The posts Upcoming Thefts by Big Money and Update on Metals, Deposit Confiscation, and Capital Controls explained how the authorities have made is perfectly clear that their new Bail-In regimen would confiscate deposits from regular folks in an attempt–which will ultimately fail–to keep the bankrupt banks and bankrupt governments afloat. I enter as evidence the bankruptcy of the City of Detroit. Ellen Brown has written an excellent post on the topic that everyone should read, especially anyone who tends to think the current financial/legal/political system is a trustworthy custodian.
What’s happening is this: in the Detroit bankruptcy, the banks have been ruled to have “super-seniority,” that is, the banks get taken care of first, everyone else comes after that. Why? Because the banks sold Detroit derivatives and the banks got Congress to pass a law in 2005 that derivatives have seniority over all other obligations. So Detroit’s pensioners–the retired firefighters, police, water workers, garbage collectors, etc.–will get whatever crumbs might or might not be left after the super-senior derivative sellers and senior bondholders get their take. The first proposal had pensions being cut to ten cents on the dollar.
The banks convinced Congress that derivatives are “systemically important” so that’s how they got this super-seniority scam in place. Since there are over $700 trillion worth of derivatives out there in the world and that’s more than 10 times larger than then entire world economy, that means the banks will ultimately get all of everything before anyone else gets any of anything every time there is trouble. And there will be a lot of trouble. Particularly if they start a big war. Think about it: we have a system where money is debt and almost all countries and banks have way too much debt and the banking and government debt system is cross-linked to all financial institutions and pension funds and insurance companies across the globe. What will that look like when institutions in one country decide to not pay the institutions in another country because the two are at war, or since no one will be sure which countries will be left standing at the end of the war, everyone will gets suspicious about the value of everyone else’s currency? Trouble will take on entirely new dimensions. And we’ve all been told who has seniority in terms of dibs on assets, and that “who” is not you and me.
Or from another vantage point, please consider this: it has taken over a year for the bankruptcy trustee for MF Global, which stole $1.6 billion from its depositors, to even figure out where the money is. And he has only been able to figure out where 80% of it is. Not because anyone was hiding it, but because assets now get lent to someone who lends them to someone else who lends them to someone else…and so forth. This is how complicated the financial system has become. Think about what this will look like when the amounts are literally millions of times larger than MF Global and spread across the globe in countries which are no longer on speaking terms.
And as a friend just pointed out to me in an e-mail, it’s really now in the banks’ best interest to have cities like Detroit go bankrupt so that the banks can get all of their money from derivatives right away.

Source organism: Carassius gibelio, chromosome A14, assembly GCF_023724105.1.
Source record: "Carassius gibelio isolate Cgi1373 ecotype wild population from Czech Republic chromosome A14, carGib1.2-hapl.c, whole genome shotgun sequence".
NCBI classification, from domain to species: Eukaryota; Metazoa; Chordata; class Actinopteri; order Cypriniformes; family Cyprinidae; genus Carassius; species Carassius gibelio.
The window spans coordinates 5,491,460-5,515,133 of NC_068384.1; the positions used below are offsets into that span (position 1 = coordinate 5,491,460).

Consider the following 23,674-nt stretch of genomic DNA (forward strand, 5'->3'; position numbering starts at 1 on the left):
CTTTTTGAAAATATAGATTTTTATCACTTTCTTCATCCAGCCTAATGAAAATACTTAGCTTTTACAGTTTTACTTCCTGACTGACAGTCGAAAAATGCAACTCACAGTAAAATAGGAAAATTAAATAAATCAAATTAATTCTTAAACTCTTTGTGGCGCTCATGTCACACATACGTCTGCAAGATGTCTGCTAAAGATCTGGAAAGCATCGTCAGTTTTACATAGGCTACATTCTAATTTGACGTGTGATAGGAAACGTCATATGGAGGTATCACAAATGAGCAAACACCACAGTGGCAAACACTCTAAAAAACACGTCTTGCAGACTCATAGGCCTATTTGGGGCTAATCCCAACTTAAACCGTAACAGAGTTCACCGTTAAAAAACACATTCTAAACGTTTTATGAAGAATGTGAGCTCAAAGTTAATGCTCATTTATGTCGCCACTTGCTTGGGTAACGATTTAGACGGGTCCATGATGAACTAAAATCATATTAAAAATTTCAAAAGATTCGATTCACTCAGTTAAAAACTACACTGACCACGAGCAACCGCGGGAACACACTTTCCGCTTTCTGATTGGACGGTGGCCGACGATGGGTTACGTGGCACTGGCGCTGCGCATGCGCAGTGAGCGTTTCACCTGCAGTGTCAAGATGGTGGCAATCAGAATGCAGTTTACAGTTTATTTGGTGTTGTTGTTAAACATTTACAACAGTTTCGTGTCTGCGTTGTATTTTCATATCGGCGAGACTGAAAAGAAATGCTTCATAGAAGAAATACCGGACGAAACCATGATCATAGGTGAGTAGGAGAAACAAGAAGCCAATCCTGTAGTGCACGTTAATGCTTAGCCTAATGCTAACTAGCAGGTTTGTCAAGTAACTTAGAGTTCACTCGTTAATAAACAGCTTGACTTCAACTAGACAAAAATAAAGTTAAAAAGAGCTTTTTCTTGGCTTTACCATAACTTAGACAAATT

I wonder if that’s why Detroit isn’t getting a bailout from the State or Federal governments–that the banks want their money now.
And the City of Detroit gets relief from its debts. So government and banks bail in (steal!) the money from regular folks, game set and match. Ah, the public-private partnership in action!
It’s dangerous out there folks. Please take action accordingly. Soon!
From Ellen’s post, The Detroit Bail-In Template: Fleecing Pensioners to Save the Banks:
In Cyprus, the depositors were “bailed in” (stripped of a major portion of their deposits) to re-capitalize the banks. In Detroit, it is the municipal workers who are being bailed in, stripped of a major portion of their pensions to save the banks.
Bank of America Corp. and UBS AG have been given priority over other bankruptcy claimants, meaning chiefly the pensioners, for payments due on interest rate swaps they entered into with the city. Interest rate swaps – the exchange of interest rate payments between counterparties – are sold by Wall Street banks as a form of insurance, something municipal governments “should” do to protect their loans from an unanticipated increase in rates. Unlike ordinary insurance, however, swaps are actually just bets; and if the municipality loses the bet, it can owe the house, and owe big. The swap casino is almost entirely unregulated, and it is a rigged game that the house virtually always wins. Interest rate swaps are based on the LIBOR rate, which has now been proven to be manipulated by the rate-setting banks; and they were a major contributor to Detroit’s bankruptcy.
Derivative claims are considered “secured” because the players must post collateral to play. They get not just priority but “super-priority” in bankruptcy, meaning they go first before all others, a deal pushed through by Wall Street in the Bankruptcy Reform Act of 2005. Meanwhile, the municipal workers, whose pensions are theoretically protected under the Michigan Constitution, are classified as “unsecured” claimants who will get the scraps after the secured creditors put in their claims. The banking casino, it seems, trumps even the state constitution. The banks win and the workers lose once again.
Ellen’s full post is here.